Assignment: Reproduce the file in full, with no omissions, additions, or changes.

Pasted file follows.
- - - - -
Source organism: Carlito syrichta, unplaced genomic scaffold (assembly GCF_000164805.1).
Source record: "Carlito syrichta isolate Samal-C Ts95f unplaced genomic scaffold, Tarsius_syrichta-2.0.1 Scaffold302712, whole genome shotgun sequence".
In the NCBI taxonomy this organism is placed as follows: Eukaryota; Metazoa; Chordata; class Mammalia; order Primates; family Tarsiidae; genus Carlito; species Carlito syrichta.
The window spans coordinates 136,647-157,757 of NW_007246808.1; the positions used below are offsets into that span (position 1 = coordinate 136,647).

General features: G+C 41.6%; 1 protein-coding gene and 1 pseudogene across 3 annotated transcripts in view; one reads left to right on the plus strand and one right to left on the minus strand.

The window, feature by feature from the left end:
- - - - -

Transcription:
Source organism: Carlito syrichta, unplaced genomic scaffold (assembly GCF_000164805.1).
Source record: "Carlito syrichta isolate Samal-C Ts95f unplaced genomic scaffold, Tarsius_syrichta-2.0.1 Scaffold302712, whole genome shotgun sequence".
In the NCBI taxonomy this organism is placed as follows: Eukaryota; Metazoa; Chordata; class Mammalia; order Primates; family Tarsiidae; genus Carlito; species Carlito syrichta.
The window spans coordinates 136,647-157,757 of NW_007246808.1; the positions used below are offsets into that span (position 1 = coordinate 136,647).

General features: G+C 41.6%; 1 protein-coding gene and 1 pseudogene across 3 annotated transcripts in view; one reads left to right on the plus strand and one right to left on the minus strand.

The window, feature by feature from the left end: